Getting the Most from a Stakeholder Interview

Successful interviews start with good preparation. Considering our stakeholders' perspectives, and ensuring they have the opportunity to prepare is crucial.

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When working to understand and improve a current process, it's often necessary to use a whole range of elicitation and investigation techniques. One commonly used technique is the stakeholder interview. Spending time speaking to relevant stakeholders individually (or in very small groups) can be an extremely useful way of building rapport whilst also learning about the current process. Interviews will often provide an opportunity for our stakeholders to be forthright and candid about tricky problem areas. Synthesizing this knowledge from multiple sources can help guide any improvement actions that we take. 

In many ways, the term "interview" is perhaps too formal. Certainly the aim isn't to interrogate our subjects; in fact it's crucial that our stakeholders feel at ease when we are speaking with them, so that they feel able to disclose potentially problematic or difficult areas of the process. Yet, allowing an interview to become too informal and unstructured can mean that we stray off topic entirely. Stakeholders are typically busy people, and if we don't use their time effectively they may become disengaged and we might not get a second chance. So what can we do to ensure that we get the most from the time that we have with our stakeholders? 

The Importance of Preparation  

A key area is preparation and planning. It has often been said that "planning prevents particularly poor performance" and this is as true with interviews as it is with other activities. If we turn up without preparing, it is likely we'll appear unprofessional and will walk away with little more knowledge than we arrived with! When it comes to preparing, it is well worth starting by considering the outcomes that you are aiming to achieve and the scope of insight that you are hoping to obtain during the interview. These aspects help determine who should be interviewed, the length of the session and also the types of questions that will be most relevant. We might for example decide that our objective is:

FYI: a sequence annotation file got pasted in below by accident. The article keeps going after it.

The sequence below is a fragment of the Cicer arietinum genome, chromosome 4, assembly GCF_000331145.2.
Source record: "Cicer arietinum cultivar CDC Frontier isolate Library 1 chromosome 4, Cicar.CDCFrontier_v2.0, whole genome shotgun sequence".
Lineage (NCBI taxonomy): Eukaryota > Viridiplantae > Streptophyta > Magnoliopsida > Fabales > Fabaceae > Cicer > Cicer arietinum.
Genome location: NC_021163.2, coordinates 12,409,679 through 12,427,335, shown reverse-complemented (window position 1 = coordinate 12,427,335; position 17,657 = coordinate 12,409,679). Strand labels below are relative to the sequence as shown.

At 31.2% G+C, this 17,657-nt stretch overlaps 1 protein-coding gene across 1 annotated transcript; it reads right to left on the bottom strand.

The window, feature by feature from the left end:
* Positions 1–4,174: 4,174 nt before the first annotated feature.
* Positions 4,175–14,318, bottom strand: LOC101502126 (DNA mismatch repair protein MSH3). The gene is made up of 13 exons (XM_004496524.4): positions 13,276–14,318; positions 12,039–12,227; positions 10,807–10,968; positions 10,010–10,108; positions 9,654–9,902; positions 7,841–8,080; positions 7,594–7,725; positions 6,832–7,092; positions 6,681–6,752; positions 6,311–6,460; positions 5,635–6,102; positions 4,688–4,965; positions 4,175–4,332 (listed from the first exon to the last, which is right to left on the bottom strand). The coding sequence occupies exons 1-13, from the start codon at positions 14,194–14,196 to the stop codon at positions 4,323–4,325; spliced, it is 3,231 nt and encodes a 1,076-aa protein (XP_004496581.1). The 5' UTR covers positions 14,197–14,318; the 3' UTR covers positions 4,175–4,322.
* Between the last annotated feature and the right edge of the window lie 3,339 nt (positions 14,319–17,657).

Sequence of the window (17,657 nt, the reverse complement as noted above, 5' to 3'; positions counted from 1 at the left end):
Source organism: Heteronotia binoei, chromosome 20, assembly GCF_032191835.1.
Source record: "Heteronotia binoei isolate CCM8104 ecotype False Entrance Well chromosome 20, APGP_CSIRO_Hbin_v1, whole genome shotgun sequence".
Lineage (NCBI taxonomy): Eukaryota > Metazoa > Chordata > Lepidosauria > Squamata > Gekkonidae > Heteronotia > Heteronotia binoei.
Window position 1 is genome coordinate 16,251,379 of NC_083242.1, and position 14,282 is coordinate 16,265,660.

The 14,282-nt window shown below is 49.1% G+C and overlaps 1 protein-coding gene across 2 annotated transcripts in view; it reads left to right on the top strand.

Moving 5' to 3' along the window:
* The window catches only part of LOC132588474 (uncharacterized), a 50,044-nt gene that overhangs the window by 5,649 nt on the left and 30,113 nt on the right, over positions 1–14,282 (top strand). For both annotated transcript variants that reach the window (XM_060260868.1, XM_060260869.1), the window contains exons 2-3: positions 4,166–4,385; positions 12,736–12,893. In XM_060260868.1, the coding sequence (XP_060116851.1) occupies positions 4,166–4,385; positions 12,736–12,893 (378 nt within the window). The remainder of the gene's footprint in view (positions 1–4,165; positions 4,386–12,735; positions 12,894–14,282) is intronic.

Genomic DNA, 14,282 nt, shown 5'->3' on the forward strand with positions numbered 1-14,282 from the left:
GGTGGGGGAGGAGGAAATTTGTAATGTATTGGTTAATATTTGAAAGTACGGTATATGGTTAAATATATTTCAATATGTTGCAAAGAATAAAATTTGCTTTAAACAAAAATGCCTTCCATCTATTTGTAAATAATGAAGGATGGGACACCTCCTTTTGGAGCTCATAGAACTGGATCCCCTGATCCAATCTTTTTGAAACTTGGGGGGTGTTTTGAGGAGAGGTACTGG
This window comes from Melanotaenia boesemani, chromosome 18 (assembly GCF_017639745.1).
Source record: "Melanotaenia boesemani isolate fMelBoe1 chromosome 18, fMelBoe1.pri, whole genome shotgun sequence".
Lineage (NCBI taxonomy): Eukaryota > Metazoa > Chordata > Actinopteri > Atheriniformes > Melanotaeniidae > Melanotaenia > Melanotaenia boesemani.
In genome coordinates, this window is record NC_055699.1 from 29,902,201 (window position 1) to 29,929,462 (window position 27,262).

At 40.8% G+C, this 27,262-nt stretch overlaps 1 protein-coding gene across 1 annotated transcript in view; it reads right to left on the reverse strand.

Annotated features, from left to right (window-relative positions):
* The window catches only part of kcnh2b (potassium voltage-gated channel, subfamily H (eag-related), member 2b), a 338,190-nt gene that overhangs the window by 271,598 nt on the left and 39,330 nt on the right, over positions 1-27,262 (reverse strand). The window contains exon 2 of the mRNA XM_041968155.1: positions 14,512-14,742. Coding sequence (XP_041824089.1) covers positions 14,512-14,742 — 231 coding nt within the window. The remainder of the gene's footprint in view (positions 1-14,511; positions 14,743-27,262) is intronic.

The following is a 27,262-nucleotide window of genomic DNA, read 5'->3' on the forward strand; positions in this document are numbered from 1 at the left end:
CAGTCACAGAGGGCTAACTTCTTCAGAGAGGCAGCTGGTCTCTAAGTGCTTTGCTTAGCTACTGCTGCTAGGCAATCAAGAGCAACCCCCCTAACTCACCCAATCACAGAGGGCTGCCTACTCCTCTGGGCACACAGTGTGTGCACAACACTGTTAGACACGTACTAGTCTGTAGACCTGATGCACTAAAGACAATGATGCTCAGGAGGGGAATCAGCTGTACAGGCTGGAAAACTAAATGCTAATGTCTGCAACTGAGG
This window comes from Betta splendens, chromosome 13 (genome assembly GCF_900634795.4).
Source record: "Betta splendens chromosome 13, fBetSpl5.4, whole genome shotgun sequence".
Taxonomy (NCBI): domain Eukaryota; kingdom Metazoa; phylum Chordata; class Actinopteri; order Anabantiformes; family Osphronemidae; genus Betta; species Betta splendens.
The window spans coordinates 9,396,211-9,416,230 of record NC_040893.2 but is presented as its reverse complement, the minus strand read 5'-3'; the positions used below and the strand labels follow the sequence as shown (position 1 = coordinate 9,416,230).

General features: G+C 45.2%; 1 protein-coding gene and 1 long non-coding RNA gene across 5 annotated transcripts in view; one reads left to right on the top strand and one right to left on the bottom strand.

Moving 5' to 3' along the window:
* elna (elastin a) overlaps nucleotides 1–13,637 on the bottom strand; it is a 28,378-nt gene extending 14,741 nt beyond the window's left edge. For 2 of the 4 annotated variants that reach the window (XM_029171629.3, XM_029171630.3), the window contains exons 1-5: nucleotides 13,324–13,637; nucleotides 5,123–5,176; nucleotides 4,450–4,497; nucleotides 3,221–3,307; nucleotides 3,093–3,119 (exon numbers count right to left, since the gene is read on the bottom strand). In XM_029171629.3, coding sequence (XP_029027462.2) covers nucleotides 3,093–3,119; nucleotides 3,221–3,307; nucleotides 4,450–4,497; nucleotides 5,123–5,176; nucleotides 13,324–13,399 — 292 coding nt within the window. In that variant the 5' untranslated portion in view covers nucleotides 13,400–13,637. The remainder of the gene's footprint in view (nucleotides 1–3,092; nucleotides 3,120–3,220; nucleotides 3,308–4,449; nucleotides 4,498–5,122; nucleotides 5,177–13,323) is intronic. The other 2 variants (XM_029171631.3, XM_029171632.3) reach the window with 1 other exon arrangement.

"To understand Jayne Green's role in the manufacturing process, and compare/validate this against other insight we've obtained" 

Our scope for this interview, therefore, would be constrained primarily to questions about manufacturing and Jayne's role within it. The conversation is likely to touch upon areas outside of this, and it's important that we plan our structure so that we keep to the most relevant topics. 

Structure and Questions  

Before determining the questions to ask, it is worth considering the overall structure of the session. An interview where you are aiming to build rapport with a stakeholder you've never met before might be structured very differently to an interview conducted with a stakeholder you know well. If you do not know the stakeholder, it may be necessary to start by explaining your role, details about the specific initiative and so forth. We might find that some stakeholders have never worked on a process analysis and improvement initiative before, and may be interested in knowing more about the overall context. Some may have concerns or worries that we can address in advance of the session and by doing so the session itself will run more smoothly.  

Having considered our objectives for the session and the needs of the stakeholder, we can now turn our thoughts to the types of questions that we'll ask. It is generally best to plan an outline set of questions in advance, so that we can be sure that we stay on track and cover key areas. However, this is one area where flexibility will be crucial. It is quite possible that a stakeholder will mention something unexpected (but relevant) during the session which means it's necessary to delve further. Straying from the planned questions in this controlled way is natural and will make the session more conversational. It will also ensure that we do not miss potentially relevant details by sticking rigidly to the plan. 

Having considered the questions, it is then worth sending a short briefing note to the interviewee. This can be a succinct agenda, perhaps stating the core objectives of the session and asking if the stakeholder has any questions in advance.  

Conclusion

Successful interviews start with good preparation. Considering our stakeholders' perspectives, and ensuring they have the opportunity to prepare is crucial. Considering our objectives, and building our questions in advance will allow the session to run smoothly. 

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